In the EDARADD gene, located on the long arm of chromosome 1 (1q42.3-q43), at least 10 mutations have been described in individuals with HED, most of which consist of amino acid changes in the receptor protein, which prevent effective interaction between EDARADD protein and the ectodysplasin receptor. As a consequence, the receptor probably cannot trigger the signals necessary for ectoderm-mesoderm interactions and normal development of hair follicles, sweat glands, and other ectodermal structures. This disruption in ectodermal development gives rise to the characteristic features of HED.
The WNT10A gene, located on the long arm of chromosome 2 (2q35), encodes a protein that is part of the Wnt signaling pathway, which controls the activity of certain genes and regulates interactions between cells during embryonic development. The signaling that involves the WNT10A protein is critical for the development of ectodermal structures, particularly the teeth. It is estimated that mutations in the WNT10A gene represent approximately 5 percent of all cases of HED. WNT10A gene mutations affect the function of the protein, which alters the development of teeth and other structures that arise from the ectodermal cell layer. When HED is due to mutations in the WNT10A gene, its characteristics are more variable than when it is due to mutations in the EDA, EDAR or EDARADD gene.
Hypohidrotic ectodermal dysplasia (HED) has different inheritance patterns. Most cases are due to mutations in the EDA gene, which is inherited with a recessive pattern linked to the X chromosome. In males, an altered copy of the gene in each cell is sufficient to give rise to the disease, while in women a mutation must be present in both copies of the gene to express the alteration. Males are affected by X-linked recessive alterations more frequently than females. A characteristic of the X-linked inheritance is that parents cannot transmit X-linked traits to their children. Less frequently, HED has an autosomal dominant or autosomal recessive pattern of inheritance. Mutations in the EDAR, EDARADD or WNT10A gene can cause autosomal dominant or recessive HED. Autosomal dominant inheritance means that one copy of the altered gene in each cell is sufficient to express the disease. Some affected individuals inherit the mutation of an affected parent. Other cases are due to new mutations in the gene and occur in people with no history of the disease in their family. Autosomal recessive inheritance means that both copies of the gene in each cell must have mutations for the alteration to be expressed. The parents of an individual with an autosomal recessive disease have a copy of the mutated gene, but usually do not show signs and symptoms of the disease.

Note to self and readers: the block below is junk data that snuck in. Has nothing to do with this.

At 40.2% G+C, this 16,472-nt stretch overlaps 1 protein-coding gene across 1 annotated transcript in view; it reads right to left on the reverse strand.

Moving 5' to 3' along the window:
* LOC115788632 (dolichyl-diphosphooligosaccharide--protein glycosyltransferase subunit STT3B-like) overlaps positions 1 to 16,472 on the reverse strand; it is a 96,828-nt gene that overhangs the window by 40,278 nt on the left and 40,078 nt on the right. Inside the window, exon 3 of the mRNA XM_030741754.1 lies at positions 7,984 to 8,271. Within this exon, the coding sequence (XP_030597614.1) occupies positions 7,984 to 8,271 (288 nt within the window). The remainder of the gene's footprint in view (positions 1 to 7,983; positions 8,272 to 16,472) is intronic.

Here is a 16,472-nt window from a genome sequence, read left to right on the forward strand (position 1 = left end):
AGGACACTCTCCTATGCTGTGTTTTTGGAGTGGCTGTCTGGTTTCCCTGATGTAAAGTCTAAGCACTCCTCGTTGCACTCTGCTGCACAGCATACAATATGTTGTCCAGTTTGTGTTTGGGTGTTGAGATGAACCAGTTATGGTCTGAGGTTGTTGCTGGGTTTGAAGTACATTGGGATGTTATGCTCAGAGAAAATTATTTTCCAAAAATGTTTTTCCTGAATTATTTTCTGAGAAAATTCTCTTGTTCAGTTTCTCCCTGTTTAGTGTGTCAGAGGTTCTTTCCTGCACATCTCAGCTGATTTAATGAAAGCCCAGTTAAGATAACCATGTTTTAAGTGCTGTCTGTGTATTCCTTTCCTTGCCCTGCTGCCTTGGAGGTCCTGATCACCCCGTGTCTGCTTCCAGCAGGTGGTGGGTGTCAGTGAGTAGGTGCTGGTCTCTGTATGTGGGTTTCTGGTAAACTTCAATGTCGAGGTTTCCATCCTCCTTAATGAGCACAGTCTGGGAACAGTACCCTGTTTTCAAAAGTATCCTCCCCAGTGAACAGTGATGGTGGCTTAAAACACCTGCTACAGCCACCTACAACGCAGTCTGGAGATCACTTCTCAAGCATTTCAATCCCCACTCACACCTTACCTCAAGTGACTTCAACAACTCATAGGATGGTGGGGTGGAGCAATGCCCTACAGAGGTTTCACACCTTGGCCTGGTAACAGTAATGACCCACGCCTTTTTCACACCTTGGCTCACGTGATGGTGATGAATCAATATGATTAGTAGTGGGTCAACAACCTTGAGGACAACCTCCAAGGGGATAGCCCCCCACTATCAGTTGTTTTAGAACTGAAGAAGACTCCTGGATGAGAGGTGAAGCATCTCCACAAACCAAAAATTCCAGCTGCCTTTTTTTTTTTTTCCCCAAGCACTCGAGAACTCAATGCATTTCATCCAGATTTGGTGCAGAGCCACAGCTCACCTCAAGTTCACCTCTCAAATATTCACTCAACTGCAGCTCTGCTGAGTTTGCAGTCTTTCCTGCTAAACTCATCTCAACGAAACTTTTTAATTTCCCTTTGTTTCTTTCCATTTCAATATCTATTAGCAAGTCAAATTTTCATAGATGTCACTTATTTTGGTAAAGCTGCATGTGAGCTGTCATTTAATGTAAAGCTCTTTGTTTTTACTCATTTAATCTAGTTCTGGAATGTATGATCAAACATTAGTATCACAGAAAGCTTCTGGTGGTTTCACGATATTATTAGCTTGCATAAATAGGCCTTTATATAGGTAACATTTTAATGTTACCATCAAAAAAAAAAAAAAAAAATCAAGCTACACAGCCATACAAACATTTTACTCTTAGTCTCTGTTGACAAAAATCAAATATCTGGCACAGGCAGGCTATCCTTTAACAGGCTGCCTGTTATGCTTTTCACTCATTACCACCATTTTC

Tests performed in IVAMI: in IVAMI we perform the detection of mutations associated with dementia with Lewy bodies, by means of the complete PCR amplification of the exons of the EDA, EDAR, EDARADD and WNT10A genes, respectively, and their subsequent sequencing.
Recommended samples non-coagulated blood obtained with EDTA for separation of blood leukocytes, or a card with a dried blood sample (IVAMI can mail the card to deposit the blood sample).